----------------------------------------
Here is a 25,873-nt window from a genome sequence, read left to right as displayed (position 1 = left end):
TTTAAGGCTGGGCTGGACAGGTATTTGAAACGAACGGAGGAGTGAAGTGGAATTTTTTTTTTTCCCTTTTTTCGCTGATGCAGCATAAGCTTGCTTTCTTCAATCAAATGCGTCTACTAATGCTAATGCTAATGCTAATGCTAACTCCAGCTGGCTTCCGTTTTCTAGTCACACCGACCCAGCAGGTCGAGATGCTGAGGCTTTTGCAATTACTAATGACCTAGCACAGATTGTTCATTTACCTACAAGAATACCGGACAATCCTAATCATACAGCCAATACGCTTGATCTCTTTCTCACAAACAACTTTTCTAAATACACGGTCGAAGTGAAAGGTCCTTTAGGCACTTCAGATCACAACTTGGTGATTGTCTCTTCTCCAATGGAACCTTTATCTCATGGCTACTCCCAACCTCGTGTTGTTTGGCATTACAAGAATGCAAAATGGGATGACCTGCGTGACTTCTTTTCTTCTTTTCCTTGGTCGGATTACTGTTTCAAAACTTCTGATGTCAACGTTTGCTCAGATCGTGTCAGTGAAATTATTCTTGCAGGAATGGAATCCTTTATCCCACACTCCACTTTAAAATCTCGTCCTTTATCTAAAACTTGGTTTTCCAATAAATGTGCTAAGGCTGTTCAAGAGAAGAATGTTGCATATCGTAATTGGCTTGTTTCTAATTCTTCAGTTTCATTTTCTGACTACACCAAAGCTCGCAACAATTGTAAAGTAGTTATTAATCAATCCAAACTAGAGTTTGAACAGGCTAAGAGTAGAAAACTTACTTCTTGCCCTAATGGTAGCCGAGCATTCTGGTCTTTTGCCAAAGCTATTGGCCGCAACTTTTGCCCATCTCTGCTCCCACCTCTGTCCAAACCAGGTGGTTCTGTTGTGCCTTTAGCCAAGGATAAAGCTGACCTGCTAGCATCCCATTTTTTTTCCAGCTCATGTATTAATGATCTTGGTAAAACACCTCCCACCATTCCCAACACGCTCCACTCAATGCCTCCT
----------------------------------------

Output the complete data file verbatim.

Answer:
Here is a 25,873-nt window from a genome sequence, read left to right as displayed (position 1 = left end):
TTTAAGGCTGGGCTGGACAGGTATTTGAAACGAACGGAGGAGTGAAGTGGAATTTTTTTTTTTCCCTTTTTTCGCTGATGCAGCATAAGCTTGCTTTCTTCAATCAAATGCGTCTACTAATGCTAATGCTAATGCTAATGCTAACTCCAGCTGGCTTCCGTTTTCTAGTCACACCGACCCAGCAGGTCGAGATGCTGAGGCTTTTGCAATTACTAATGACCTAGCACAGATTGTTCATTTACCTACAAGAATACCGGACAATCCTAATCATACAGCCAATACGCTTGATCTCTTTCTCACAAACAACTTTTCTAAATACACGGTCGAAGTGAAAGGTCCTTTAGGCACTTCAGATCACAACTTGGTGATTGTCTCTTCTCCAATGGAACCTTTATCTCATGGCTACTCCCAACCTCGTGTTGTTTGGCATTACAAGAATGCAAAATGGGATGACCTGCGTGACTTCTTTTCTTCTTTTCCTTGGTCGGATTACTGTTTCAAAACTTCTGATGTCAACGTTTGCTCAGATCGTGTCAGTGAAATTATTCTTGCAGGAATGGAATCCTTTATCCCACACTCCACTTTAAAATCTCGTCCTTTATCTAAAACTTGGTTTTCCAATAAATGTGCTAAGGCTGTTCAAGAGAAGAATGTTGCATATCGTAATTGGCTTGTTTCTAATTCTTCAGTTTCATTTTCTGACTACACCAAAGCTCGCAACAATTGTAAAGTAGTTATTAATCAATCCAAACTAGAGTTTGAACAGGCTAAGAGTAGAAAACTTACTTCTTGCCCTAATGGTAGCCGAGCATTCTGGTCTTTTGCCAAAGCTATTGGCCGCAACTTTTGCCCATCTCTGCTCCCACCTCTGTCCAAACCAGGTGGTTCTGTTGTGCCTTTAGCCAAGGATAAAGCTGACCTGCTAGCATCCCATTTTTTTTCCAGCTCATGTATTAATGATCTTGGTAAAACACCTCCCACCATTCCCAACACGCTCCACTCAATGCCTCCT